Ma Junren

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This is a Chinese name; the family name is Ma (马).

Ma Junren (simplified Chinese: 马俊仁; traditional Chinese: 馬俊仁; pinyin: Mǎ Jùnrén; born October 28, 1944) is a famous and controversial Chinese track coach. He trained several world-class middle and long distance female runners including Wang Junxia and Qu Yunxia, who hold several world records. He and his pupils are also called the Ma family army (馬家軍) for their stunning performance in domestic and international events.

Starting as a track coach in a remote rural middle school, he adopted a systematic, scientific training strategy, which includes encouragement, nutritional tonics using Traditional Chinese medicine and track training balancing stamina and speed.

There have been suggestions that he has employed performance-enhancing drugs as part of his training regime. He has strongly denied this, although six of his athletes were among 27 competitors dropped from China's team for the Sydney Olympic games after failing blood tests. As a result, he was dropped as a coach from the Chinese Olympic team. Following this episode, he and his entire team of athletes disappeared for several months, fueling further suspicion.

His training regimes were reputed to be extremely rigorous, involving extremely high mileage (in excess of a marathon per day) and run at high altitude.

Ma is also controversial for his temper tantrums. He has admitted to physically beating his athletes on occasion. His original squad fired him for many reasons, including the late allocation of sports bonuses.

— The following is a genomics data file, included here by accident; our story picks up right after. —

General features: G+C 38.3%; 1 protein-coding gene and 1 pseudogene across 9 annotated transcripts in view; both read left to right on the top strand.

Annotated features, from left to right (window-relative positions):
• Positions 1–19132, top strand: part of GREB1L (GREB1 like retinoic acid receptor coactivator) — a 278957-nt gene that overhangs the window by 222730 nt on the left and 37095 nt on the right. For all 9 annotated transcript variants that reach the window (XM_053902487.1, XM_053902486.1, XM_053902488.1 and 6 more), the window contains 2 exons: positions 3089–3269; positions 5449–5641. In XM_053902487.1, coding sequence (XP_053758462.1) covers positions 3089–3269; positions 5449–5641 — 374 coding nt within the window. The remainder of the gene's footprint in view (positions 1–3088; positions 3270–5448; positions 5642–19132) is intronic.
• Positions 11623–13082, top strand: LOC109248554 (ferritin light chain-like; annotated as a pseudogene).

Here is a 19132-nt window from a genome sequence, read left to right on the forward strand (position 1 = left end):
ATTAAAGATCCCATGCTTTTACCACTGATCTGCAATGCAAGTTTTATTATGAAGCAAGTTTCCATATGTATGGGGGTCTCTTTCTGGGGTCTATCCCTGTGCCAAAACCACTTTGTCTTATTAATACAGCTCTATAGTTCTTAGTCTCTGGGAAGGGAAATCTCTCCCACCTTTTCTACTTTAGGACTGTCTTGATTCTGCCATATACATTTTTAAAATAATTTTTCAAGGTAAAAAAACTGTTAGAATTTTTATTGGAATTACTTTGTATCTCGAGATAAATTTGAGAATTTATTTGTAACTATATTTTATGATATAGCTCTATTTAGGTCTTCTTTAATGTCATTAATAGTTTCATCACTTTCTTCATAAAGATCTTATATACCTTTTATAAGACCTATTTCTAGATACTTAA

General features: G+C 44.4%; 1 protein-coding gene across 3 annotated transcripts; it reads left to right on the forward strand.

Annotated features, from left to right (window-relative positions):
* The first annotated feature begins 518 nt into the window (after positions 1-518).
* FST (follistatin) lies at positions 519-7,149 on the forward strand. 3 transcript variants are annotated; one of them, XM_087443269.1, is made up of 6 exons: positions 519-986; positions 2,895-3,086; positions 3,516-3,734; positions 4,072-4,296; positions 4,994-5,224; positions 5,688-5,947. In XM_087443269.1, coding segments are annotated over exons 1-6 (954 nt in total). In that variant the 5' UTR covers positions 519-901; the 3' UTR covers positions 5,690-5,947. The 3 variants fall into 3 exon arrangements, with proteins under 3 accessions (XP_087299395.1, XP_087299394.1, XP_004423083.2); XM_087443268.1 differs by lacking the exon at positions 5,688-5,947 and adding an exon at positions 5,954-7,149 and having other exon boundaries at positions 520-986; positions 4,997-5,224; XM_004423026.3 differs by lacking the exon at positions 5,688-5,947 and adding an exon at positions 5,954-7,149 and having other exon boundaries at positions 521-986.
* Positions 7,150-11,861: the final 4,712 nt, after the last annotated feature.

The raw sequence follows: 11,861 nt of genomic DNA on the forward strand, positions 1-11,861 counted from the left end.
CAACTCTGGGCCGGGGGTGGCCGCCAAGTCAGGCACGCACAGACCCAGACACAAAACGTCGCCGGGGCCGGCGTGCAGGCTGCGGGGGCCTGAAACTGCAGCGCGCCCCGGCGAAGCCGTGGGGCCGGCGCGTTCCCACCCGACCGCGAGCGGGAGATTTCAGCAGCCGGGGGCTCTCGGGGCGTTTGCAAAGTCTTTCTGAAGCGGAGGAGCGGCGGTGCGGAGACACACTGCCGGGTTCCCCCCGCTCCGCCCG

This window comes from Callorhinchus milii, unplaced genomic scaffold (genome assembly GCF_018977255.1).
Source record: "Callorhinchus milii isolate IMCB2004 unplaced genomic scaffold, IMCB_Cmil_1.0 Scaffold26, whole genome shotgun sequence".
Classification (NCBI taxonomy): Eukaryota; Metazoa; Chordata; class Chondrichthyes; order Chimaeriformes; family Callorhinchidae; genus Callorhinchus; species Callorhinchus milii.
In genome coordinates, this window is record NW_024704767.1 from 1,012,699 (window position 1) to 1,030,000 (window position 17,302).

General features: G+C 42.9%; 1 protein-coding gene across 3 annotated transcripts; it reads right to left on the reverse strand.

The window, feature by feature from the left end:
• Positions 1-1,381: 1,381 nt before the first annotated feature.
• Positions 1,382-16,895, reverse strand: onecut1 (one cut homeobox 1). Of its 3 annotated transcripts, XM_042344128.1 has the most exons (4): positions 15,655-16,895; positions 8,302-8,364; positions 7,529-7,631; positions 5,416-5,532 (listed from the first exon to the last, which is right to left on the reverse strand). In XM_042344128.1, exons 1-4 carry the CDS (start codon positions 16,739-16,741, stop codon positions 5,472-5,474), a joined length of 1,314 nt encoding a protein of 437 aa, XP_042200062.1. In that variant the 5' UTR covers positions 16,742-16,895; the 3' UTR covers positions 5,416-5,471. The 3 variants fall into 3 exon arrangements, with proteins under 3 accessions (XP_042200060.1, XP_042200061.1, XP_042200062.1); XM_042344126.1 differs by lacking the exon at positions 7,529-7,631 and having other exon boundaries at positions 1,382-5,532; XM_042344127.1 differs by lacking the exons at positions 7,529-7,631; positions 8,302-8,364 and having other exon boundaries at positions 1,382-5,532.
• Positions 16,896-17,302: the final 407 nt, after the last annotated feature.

Ma retired as deputy director of the Liaoning Provincial Sports Bureau on December 1, 2004. He is recently interested in fostering world-class mastiffs.

Allegations of doping & IAAF investigation[edit]

News Reports surfaced February 2016 of a Chinese journalist who claimed 10 of the country's Olympic champions and world record holders have said they were part of a state-sponsored doping program, in a letter apparently from Wang Junxia, with nine other signatories, that alleged that the athletes had been forced to take drugs.[1] Report initially surfaced via Tencent Sports and Sohu Sports[2] and reported by China Central Television (CCTV) and throughout Chinese state media.[3]

International Association of Athletics Federations (IAAF) subsequently opened investigation into the allegations.[1][3]

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